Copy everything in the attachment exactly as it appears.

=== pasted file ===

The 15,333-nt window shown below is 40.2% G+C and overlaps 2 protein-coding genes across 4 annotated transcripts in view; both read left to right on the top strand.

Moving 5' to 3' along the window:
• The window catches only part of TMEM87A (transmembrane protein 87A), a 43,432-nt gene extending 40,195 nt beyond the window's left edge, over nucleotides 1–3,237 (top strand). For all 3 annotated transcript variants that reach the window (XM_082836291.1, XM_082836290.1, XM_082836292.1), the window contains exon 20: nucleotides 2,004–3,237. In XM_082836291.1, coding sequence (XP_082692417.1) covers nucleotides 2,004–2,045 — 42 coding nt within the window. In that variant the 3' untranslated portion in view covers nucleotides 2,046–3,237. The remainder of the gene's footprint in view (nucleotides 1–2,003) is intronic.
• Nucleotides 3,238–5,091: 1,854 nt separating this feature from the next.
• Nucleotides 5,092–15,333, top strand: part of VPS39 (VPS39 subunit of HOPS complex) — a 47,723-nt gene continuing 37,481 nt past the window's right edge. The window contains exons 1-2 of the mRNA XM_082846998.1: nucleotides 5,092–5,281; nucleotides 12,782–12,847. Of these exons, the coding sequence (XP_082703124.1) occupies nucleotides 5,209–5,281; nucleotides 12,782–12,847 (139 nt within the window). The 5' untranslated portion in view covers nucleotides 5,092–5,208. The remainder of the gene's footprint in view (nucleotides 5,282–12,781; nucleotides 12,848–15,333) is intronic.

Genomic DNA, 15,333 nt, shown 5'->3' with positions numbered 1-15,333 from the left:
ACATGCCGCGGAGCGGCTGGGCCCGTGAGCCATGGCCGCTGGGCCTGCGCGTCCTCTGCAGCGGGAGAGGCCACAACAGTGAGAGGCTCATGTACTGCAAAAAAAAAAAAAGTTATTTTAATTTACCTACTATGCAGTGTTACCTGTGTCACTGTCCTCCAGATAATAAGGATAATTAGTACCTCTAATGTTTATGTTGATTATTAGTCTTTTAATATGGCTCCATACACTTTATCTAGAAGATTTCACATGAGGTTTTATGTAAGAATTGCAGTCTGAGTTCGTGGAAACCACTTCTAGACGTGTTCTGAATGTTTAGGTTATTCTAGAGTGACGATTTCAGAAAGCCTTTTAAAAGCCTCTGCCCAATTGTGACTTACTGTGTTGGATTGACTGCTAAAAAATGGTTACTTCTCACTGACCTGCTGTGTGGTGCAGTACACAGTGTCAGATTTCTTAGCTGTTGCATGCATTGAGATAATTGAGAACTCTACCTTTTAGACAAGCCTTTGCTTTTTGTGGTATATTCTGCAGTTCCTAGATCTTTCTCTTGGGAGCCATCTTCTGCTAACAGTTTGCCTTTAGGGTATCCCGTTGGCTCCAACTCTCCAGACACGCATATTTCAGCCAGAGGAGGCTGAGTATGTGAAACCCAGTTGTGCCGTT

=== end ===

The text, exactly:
The 15,333-nt window shown below is 40.2% G+C and overlaps 2 protein-coding genes across 4 annotated transcripts in view; both read left to right on the top strand.

Moving 5' to 3' along the window:
• The window catches only part of TMEM87A (transmembrane protein 87A), a 43,432-nt gene extending 40,195 nt beyond the window's left edge, over nucleotides 1–3,237 (top strand). For all 3 annotated transcript variants that reach the window (XM_082836291.1, XM_082836290.1, XM_082836292.1), the window contains exon 20: nucleotides 2,004–3,237. In XM_082836291.1, coding sequence (XP_082692417.1) covers nucleotides 2,004–2,045 — 42 coding nt within the window. In that variant the 3' untranslated portion in view covers nucleotides 2,046–3,237. The remainder of the gene's footprint in view (nucleotides 1–2,003) is intronic.
• Nucleotides 3,238–5,091: 1,854 nt separating this feature from the next.
• Nucleotides 5,092–15,333, top strand: part of VPS39 (VPS39 subunit of HOPS complex) — a 47,723-nt gene continuing 37,481 nt past the window's right edge. The window contains exons 1-2 of the mRNA XM_082846998.1: nucleotides 5,092–5,281; nucleotides 12,782–12,847. Of these exons, the coding sequence (XP_082703124.1) occupies nucleotides 5,209–5,281; nucleotides 12,782–12,847 (139 nt within the window). The 5' untranslated portion in view covers nucleotides 5,092–5,208. The remainder of the gene's footprint in view (nucleotides 5,282–12,781; nucleotides 12,848–15,333) is intronic.

Genomic DNA, 15,333 nt, shown 5'->3' with positions numbered 1-15,333 from the left:
ACATGCCGCGGAGCGGCTGGGCCCGTGAGCCATGGCCGCTGGGCCTGCGCGTCCTCTGCAGCGGGAGAGGCCACAACAGTGAGAGGCTCATGTACTGCAAAAAAAAAAAAAGTTATTTTAATTTACCTACTATGCAGTGTTACCTGTGTCACTGTCCTCCAGATAATAAGGATAATTAGTACCTCTAATGTTTATGTTGATTATTAGTCTTTTAATATGGCTCCATACACTTTATCTAGAAGATTTCACATGAGGTTTTATGTAAGAATTGCAGTCTGAGTTCGTGGAAACCACTTCTAGACGTGTTCTGAATGTTTAGGTTATTCTAGAGTGACGATTTCAGAAAGCCTTTTAAAAGCCTCTGCCCAATTGTGACTTACTGTGTTGGATTGACTGCTAAAAAATGGTTACTTCTCACTGACCTGCTGTGTGGTGCAGTACACAGTGTCAGATTTCTTAGCTGTTGCATGCATTGAGATAATTGAGAACTCTACCTTTTAGACAAGCCTTTGCTTTTTGTGGTATATTCTGCAGTTCCTAGATCTTTCTCTTGGGAGCCATCTTCTGCTAACAGTTTGCCTTTAGGGTATCCCGTTGGCTCCAACTCTCCAGACACGCATATTTCAGCCAGAGGAGGCTGAGTATGTGAAACCCAGTTGTGCCGTT